So, how do we teach trainees to consider the words they use and decide what form of explanation should be used to educate a patient? One of the best ways to teach is to emulate proper communication through your own discussions with patients when trainees are present. Sometimes, a physician has to probe a bit to garner an appreciation for a patient’s level of understanding and receptivity when presenting what can be confusing and overwhelmingly complex medical information. This is where experience is quite helpful. Listen to the patient and pose questions before engaging in conversation.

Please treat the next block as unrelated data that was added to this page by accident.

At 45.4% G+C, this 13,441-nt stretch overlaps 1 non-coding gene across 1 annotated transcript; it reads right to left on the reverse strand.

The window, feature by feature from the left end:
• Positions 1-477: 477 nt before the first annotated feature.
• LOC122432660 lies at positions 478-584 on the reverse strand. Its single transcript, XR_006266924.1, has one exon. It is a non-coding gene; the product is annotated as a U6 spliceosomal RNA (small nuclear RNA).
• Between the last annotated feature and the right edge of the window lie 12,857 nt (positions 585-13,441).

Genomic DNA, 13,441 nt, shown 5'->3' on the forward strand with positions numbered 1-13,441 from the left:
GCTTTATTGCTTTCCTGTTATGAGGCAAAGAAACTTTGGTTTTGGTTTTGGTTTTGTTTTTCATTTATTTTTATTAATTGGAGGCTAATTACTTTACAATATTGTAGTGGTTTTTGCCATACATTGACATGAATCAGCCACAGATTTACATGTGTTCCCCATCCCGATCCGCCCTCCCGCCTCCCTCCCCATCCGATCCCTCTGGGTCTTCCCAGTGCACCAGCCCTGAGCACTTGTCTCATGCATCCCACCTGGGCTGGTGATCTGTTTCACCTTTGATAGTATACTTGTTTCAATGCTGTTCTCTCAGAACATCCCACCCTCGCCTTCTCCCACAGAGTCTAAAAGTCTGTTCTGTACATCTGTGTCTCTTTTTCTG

As my mind tends to work on the more “simple” side of communication, I think I’m as good as the next physician in simplifying my communications with patients. Once I get to know a patient, I like to tailor my communications in a manner that might resonate with his or her own life or work. For instance, it’s fairly easy to explain Eustachian tube dysfunction or the Venturi effect on nasal and sinus airflow due to a deviated septum to a plumber or airplane pilot—they’ll get it. Similarly, for patients who understand skin cancers or have had them, I can relate glottic (vocal fold) squamous cell carcinomas to skin cancers owing to the stratified squamous lining of the vocal folds, as well as the effect of “funneling” and concentrating cancer-producing particles in tobacco smoke through the narrow opening between the vocal folds. By using anatomical charts to identify those structures and showing the direct effects of smoking on them, the patient both hears and sees what I’m trying to communicate to her. Additionally, if a medical student or resident is present, they can watch and learn.